A Comparison of the Role of Fantasy in The Vampire Lestat and Harry Potter and the Philosophers Stone
‘Harry Potter and The Philosophers Stone’ and ‘The Vampire Lestat’ both exploit the freedom provided by a fantastic setting to allow their greatly differing audiences to vicariously experience desirable roles, both authors also attempt to didactically assist their audiences to accept their own flaws represented in the primary characters and in ‘Harry Potter’ to contextualise the treatment they receive from others. In the following paragraphs I will explore the strategies each author employs to achieve this.
The demographic each text aim themselves at is immediately apparent. In ‘Harry Potter’ J.K Rowling targets a young audience engaging them with a description of the first antagonists introduced; Mr Dursley is ‘beefy’ with ‘hardly any neck’ and Mrs Dursley is ‘thin’ with ‘twice the usual about of neck’ contrasting the pair in a grotesque, comedic description reminiscent of Laurel and Hardy, whose physical style of humour is now primarily imitated by creators of children’s content. Anne Rice however designs ‘Lestat’ for complex, teenage readers endeavouring to captivate them with the bold, ‘sensual’ character of Lestat. The first sentence, short and candid, ‘I am a vampire,’ seeks to shock and charm by countering the expectation of the usual hidden depiction of dangerous, mythical creatures, portraying them as socially recognised and welcomed, a feeling both Rice and Rowling’s fans desire for themselves.
A common sentiment between all youths is alienation; both authors relate to their readership, via fantasy worlds, possibilities outside of their respective realities. The initial characters in ‘Harry Potter’ epitomise the ‘perfect family,’ a nonexistent, forced, social ideal many young people are pressured to believe and desire. Rowling represents this cliché subversively, these ‘perfectly normal’ characters are ‘boring’ and abrasive, they ‘yell’ and ‘gossip’ dismissing anything ‘mysterious,’ representing the adventure and excitement of which children dream, as ‘nonsense,’ a reaction the growing pre-teenage audience will recognise. These characters embody the repressive world Rowling’s audience wish to escape.
With ‘Lestat’ Rice introduces a world already accepting supernatural ideas; the intended audience view themselves as analogous to the tradition portrayal of the vampire, shunned and reviled: they are the ‘perfect horror(‘s)’ Lestat explains he used to be, but in the reality Rice creates Lestat claims he will not ‘let that happen now,’ in Lestat’s universe the once derided, loathed vampires are free and even worshipped. Rice welcomes her nonconforming readers to enjoy Lestat’s success: his ‘4 million’ fans and his ‘Rock Star’ status. This contrasts ‘Harry Potter’s’ opening: the ‘Lestat’ readership enjoy an amiable beginning, led by a confident although egotistic narrator while ‘Harry Potter’ fans experience the alienation later received by the protagonist, strengthening their identification with him, something that may not be obtained in ‘Lestat.’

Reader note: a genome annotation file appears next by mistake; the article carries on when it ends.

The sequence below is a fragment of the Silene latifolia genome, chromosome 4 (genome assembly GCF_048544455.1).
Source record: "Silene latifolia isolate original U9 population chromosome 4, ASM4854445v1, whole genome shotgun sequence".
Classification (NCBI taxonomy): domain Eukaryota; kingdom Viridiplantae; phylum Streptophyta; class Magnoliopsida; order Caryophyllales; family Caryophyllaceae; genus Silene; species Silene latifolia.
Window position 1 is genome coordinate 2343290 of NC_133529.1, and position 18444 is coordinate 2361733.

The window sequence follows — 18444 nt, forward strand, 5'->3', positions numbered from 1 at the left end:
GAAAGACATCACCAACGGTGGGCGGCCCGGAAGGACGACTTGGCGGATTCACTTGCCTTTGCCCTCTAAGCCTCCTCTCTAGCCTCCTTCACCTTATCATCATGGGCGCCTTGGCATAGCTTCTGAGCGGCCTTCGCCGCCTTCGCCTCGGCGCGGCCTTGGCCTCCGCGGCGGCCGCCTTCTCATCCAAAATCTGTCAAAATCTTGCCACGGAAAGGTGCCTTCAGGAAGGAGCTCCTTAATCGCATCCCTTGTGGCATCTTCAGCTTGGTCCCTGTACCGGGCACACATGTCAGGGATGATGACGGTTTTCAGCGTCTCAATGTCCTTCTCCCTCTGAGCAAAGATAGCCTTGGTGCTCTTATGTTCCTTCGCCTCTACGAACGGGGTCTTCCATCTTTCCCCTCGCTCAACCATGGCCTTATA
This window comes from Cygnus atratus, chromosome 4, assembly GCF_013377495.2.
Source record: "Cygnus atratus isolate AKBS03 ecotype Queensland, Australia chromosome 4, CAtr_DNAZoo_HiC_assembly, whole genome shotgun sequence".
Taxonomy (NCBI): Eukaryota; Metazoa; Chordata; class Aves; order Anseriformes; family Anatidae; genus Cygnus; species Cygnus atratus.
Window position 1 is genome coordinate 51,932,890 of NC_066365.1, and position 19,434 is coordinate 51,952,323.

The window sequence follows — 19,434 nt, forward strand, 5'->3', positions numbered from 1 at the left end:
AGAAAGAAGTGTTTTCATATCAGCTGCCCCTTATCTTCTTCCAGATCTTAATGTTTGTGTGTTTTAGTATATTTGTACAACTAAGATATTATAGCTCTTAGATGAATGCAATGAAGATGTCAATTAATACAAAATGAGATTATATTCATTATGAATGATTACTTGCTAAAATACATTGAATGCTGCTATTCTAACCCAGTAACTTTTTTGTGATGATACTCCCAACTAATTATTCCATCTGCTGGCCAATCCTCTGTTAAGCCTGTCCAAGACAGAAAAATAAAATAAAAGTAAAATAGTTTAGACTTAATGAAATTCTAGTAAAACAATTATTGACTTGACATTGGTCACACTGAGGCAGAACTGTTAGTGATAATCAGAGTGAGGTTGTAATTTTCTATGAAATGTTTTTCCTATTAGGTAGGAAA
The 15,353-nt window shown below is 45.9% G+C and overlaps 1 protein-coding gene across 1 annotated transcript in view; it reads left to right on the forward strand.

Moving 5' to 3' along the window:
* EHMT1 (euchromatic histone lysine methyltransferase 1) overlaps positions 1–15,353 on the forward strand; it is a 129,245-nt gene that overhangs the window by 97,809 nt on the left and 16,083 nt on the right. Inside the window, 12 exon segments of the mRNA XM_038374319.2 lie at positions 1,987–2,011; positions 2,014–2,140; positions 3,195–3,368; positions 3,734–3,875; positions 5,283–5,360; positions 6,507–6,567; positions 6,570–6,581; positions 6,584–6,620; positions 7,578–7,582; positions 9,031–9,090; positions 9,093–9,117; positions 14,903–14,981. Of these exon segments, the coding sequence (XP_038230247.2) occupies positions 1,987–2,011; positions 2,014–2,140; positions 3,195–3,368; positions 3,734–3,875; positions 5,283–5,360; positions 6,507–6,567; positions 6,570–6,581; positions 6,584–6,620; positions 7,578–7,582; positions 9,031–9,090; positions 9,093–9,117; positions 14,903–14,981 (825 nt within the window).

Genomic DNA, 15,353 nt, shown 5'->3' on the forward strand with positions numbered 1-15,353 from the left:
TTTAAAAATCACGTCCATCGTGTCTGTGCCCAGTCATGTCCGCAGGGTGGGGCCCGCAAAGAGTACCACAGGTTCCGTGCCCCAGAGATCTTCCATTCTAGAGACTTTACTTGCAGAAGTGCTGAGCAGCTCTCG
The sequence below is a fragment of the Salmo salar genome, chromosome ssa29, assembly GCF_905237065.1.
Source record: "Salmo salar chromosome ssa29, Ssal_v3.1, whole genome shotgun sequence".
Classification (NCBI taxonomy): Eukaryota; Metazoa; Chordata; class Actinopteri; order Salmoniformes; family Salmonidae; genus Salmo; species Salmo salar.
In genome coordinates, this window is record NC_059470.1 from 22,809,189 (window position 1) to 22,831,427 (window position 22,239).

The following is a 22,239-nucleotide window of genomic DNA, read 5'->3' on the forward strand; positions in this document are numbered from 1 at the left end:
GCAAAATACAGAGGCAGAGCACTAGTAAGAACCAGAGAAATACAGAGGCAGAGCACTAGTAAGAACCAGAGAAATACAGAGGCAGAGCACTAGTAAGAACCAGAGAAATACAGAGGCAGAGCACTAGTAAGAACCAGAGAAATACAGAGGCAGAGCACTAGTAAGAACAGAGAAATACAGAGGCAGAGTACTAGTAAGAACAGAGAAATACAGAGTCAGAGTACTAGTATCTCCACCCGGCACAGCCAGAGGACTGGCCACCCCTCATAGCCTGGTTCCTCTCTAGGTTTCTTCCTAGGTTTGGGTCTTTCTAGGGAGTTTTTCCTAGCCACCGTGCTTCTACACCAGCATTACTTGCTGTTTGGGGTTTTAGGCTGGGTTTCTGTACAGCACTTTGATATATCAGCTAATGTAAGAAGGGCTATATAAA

Due to the differing audience, each author employs variants of popular culture most relevant to their respective target age groups. With ‘Harry Potter’ this means the readers are able to escape from the ‘boring ties’ of their oppressive teachers and school uniforms into a ‘secret,’ ‘mysterious,’ obfuscated land of ’emerald-green cloaks’ beyond subjugation, outside the jurisdiction of their ruling tyrannical elders, beyond their mundane life and into a domain adults choose to ignore ‘thank you very much.’ Conversely, Rice strives to beguile her audience with references to Lestat’s age, a large ‘two hundred’ years, during which a large, compelling history could be compiled allowing for a wide breadth of story and detail, and his appearance upon popular teenage oriented music station ‘MTV.’ These issue a myriad of surrogate experiences, although this could be intimidating to her, likely lacking in confidence, audience.
Attempting to palliate this Rice endows Lestat with weakness in his ‘glass’ fingernails, demonstrating a fragility behind his haughty exterior. This humanisation is amplified further when Lestat’s ‘transparent’ skin is described, he espouses the need for it to be hidden beneath make-up, which further characterises him as narcissistic but could also be Rice’s own metaphorical acknowledgement of the ‘transparent’ nature of the character she has created and impels the reader to continue onward with promises of a multifaceted, imperfect character with whom the reader can familiarise and to whom they can bond. In ‘Harry Potter,’ Rowling too makes pellucid promises, here of a quintessential magical journey of a blithesome bildungsroman and literate, map reading cats, naturally appealing to any child (or adult) lacking in literary aptitude.
The introductions to both of these texts utilise their fantasy genre in opposite ways. ‘Lestat’ venturing to provide extreme escapism for a confused, teenage demographic desiring an authoritative, illuminating guide who has already overcome the hostilities with which they currently contend and must learn to conquer. While ‘Harry Potter’ attempts to mirror common childhood experiences, allowing edification of courage and understanding in and of personal adversity.